Get a gorgeous color-washed effect without the hassle of the stripping-and-priming process.
By Suzonne Stirling
While I was cruising one of my favorite vintage furniture haunts the other day, an old sideboard caught my eye. I hesitated about buying the piece—I wasn't looking forward to the time-consuming stripping-and-priming process. That's when I thought of milk paint. Yes, milk is the main ingredient that gives surfaces a saturated color-washed effect. The paint needs no priming, and it's durable and eco-friendly (no VOCs). It's just the ticket for getting a rich, matte finish in a flash.
Step 1: Mix milk paint powder with water in a plastic or metal container and stir until smooth following label directions. Use one of the colors available or customize your own. I used a blend of cobalt, white and French gray (from realmilkpaint.com) for this project.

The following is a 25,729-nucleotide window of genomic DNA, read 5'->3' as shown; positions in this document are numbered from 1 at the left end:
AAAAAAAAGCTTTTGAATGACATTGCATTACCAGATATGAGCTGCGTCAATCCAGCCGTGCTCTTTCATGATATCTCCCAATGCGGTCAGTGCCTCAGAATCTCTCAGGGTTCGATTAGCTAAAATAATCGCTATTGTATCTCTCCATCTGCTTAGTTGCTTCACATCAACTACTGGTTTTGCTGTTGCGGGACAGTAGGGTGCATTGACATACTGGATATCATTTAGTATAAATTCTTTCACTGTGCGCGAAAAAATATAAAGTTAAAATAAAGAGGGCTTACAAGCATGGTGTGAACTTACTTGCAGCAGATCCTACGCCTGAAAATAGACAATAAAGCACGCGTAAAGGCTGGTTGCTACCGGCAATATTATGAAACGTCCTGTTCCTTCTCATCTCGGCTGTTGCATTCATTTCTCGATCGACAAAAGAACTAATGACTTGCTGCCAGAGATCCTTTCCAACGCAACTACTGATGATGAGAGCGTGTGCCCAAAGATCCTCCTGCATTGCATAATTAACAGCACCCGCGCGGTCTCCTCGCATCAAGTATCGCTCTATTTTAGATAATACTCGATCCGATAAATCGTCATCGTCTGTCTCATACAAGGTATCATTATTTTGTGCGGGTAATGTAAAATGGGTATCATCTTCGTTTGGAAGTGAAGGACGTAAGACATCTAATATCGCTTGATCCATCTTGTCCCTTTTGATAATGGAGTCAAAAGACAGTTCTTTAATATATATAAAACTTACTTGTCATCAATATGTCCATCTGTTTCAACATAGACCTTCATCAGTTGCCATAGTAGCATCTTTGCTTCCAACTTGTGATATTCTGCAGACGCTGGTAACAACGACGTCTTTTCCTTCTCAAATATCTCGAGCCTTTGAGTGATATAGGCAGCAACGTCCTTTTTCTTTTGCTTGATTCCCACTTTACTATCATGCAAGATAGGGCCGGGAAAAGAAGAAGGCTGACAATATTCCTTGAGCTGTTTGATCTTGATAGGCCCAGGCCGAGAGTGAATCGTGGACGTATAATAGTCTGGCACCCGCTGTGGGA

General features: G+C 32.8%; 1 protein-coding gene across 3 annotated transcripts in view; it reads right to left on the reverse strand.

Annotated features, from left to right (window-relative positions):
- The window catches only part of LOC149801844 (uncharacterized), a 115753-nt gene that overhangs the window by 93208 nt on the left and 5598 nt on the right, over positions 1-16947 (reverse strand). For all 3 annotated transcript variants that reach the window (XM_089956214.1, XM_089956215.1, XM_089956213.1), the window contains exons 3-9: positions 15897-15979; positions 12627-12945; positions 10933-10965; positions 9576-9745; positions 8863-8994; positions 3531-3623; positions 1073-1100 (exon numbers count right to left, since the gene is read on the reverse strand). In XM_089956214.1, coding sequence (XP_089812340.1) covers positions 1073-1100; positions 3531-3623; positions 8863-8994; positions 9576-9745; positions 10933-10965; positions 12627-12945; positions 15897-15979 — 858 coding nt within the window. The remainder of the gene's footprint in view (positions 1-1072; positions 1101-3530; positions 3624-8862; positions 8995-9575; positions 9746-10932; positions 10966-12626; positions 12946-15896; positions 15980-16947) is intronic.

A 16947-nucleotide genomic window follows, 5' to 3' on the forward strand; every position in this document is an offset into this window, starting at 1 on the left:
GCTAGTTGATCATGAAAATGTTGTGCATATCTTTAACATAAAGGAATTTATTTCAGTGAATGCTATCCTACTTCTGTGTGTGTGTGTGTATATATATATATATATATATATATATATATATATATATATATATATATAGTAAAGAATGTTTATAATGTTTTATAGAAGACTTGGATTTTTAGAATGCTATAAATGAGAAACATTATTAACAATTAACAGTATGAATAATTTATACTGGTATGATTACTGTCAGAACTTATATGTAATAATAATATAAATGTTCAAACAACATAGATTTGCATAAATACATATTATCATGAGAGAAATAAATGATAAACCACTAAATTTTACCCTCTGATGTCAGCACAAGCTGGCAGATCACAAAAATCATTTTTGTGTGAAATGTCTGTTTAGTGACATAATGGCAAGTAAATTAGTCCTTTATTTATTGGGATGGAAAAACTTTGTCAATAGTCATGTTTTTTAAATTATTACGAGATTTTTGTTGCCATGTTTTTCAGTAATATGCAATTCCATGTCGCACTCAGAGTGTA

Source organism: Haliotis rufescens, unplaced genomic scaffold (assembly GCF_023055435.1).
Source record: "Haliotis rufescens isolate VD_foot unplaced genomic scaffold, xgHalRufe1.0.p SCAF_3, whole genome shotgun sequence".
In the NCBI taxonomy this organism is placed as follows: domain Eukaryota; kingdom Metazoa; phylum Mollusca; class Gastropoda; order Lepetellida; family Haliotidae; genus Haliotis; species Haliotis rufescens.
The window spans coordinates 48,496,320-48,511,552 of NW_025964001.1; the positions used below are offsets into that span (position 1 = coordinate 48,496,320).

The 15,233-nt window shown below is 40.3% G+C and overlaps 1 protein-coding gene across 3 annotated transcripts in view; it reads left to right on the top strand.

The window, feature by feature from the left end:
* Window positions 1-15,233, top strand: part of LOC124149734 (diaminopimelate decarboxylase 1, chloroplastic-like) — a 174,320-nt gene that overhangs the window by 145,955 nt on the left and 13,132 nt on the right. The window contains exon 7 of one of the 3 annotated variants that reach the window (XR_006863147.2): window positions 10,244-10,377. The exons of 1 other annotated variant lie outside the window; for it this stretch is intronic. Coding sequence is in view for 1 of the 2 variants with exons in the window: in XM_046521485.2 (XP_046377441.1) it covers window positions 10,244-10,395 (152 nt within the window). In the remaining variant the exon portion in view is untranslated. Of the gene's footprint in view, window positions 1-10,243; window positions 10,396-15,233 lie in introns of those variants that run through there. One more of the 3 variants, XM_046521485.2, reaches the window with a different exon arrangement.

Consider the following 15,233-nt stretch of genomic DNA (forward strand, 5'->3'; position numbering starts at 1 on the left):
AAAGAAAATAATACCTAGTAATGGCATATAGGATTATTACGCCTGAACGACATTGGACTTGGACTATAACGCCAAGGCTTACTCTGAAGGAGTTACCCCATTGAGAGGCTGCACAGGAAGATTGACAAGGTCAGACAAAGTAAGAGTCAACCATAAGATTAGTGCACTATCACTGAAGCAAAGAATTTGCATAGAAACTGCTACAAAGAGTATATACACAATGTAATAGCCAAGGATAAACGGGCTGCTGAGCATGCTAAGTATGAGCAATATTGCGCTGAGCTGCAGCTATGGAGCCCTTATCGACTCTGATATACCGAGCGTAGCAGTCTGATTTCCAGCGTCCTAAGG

Step 2: To prepare for painting, remove all hardware and strip furniture to bare wood with a nontoxic stripper.
Step 3: Apply a coat of milk paint using foam brushes, wide widths for broad surfaces, narrow for legs and trim. The first coat will absorb quickly and look streaked. Let dry for about two hours—the surface should not be tacky to the touch—then apply the second coat. Milk paint gives opaque coverage and a somewhat variegated look, which is why it's popular for refinishing antique furniture.
Step 4: To create a lightly distressed look, sand the edges of the furniture with a medium-grit sanding sponge and wipe clean with a damp cloth. Smooth any roughness on the surface with a fine-grit sanding sponge.
Step 5: The resulting finish will be matte. Apply Mylands wax to the surface if you prefer some sheen.
Useful Tip: If hardware is in good shape, there's no need to replace it. Strip off any paint residue and sponge on a light coat of metallic acrylic craft paint using a damp sponge.
Originally published in the June 2011 issue of Family Circle magazine.